KG: I’ve designed the lighting, which in the case of this show is a lot to do with taking the audience into Tom’s mind at times, and at other points to try to shift the focus, inviting the audience to see Tom from the outside. During the show the lighting tries to really emphasise how things are constructed in Tom’s memory, and also tries to communicate something about how it might feel when those memories start to tangle and fade away.

CM: We’ve been following Theatre Re’s work since we first witnessed it up in Edinburgh a few years ago. Can you tell us a bit about the company, and who is involved?
AJ: Theatre Re was founded by Guillaume Pigé in 2009, and ‘The Nature of Forgetting’ is the sixth production by the company. Along with Guillaume there are three other core members of the company who are associate artists: Katherine Graham (lighting designer), Malik Ibheis (costume designer) and me (composer). The company’s ethos is to create moving and thought-provoking work on the edge of physical theatre and mime, that examines fragile human conditions. With each project, we invite different collaborators to create the work with us in order to be able to draw from a rich and diverse range of influences.

CM: What would you say are the aims of the company? What ambitions do you have for the future?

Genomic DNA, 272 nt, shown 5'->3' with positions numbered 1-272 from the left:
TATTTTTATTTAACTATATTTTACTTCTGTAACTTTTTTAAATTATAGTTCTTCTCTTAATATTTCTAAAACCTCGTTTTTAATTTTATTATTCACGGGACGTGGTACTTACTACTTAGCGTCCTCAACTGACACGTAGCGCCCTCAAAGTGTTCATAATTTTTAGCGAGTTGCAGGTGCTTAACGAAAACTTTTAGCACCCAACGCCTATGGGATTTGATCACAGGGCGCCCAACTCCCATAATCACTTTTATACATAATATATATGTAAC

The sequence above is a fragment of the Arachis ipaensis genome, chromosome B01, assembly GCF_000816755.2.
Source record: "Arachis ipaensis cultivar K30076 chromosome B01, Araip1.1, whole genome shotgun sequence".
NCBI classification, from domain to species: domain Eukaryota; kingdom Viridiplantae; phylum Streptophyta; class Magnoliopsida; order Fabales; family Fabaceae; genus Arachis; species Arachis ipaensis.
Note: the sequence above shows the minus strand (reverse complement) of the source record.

KG: We aim to make vibrant and emotional work that uses a rich theatrical language of movement, music, light, and space. As a company I think we have a clear aesthetic but we really aim to go beyond a set style and to explore big questions about the human condition through performance. With every show we have made we have tried to push our work further and further, and each piece has been bigger than the last in some significant way. We plan to keep going on that trajectory, making more new shows and bringing our work to wider and wider audiences, nationally and internationally.

CM: What has kept you going back to edfringe? Will you continue to take shows up there?
KG: The Edinburgh Fringe is such an exciting festival to bring work to, a huge draw for us in returning has always been the opportunity to share our work with a wider audience. Last year we had audience members from all over the world come and see us in Edinburgh and that feels like such a privilege. The intensity of the festival is also not like anything else, performing the show every single day for the run means we get to make tiny magical discoveries in performing that keep the show feeling new and fresh. We don’t know what the future holds but hopefully we will continue to bring new work up there. This year we’re doing something very different at EdFringe and taking up a collaboration with Fourth Monkey Theatre Training Company.

CM: What’s coming up next after this tour?
AJ: Straight after the tour the company jumps back in to the next phase of research and development for new project ‘Birth’, with work-in-progress public sharings in July at the Point in Eastleigh, South Hill Park in Bracknell and St Ann’s library in London. The company then moves straight onto a collaboration with Fourth Monkey Actor Training Company in London, as mentioned earlier, as we put the finishing touches to a piece devised for 32 actors that will head up to the Fringe in August. ‘The Nature of Forgetting’ has a few months off over the summer, but returning triumphantly in the Autumn with a 5-week tour of North America!


‘The Nature Of Forgetting’ is on at Shoreditch Town Hall from 24-28 April, see the venue website here for information and to book.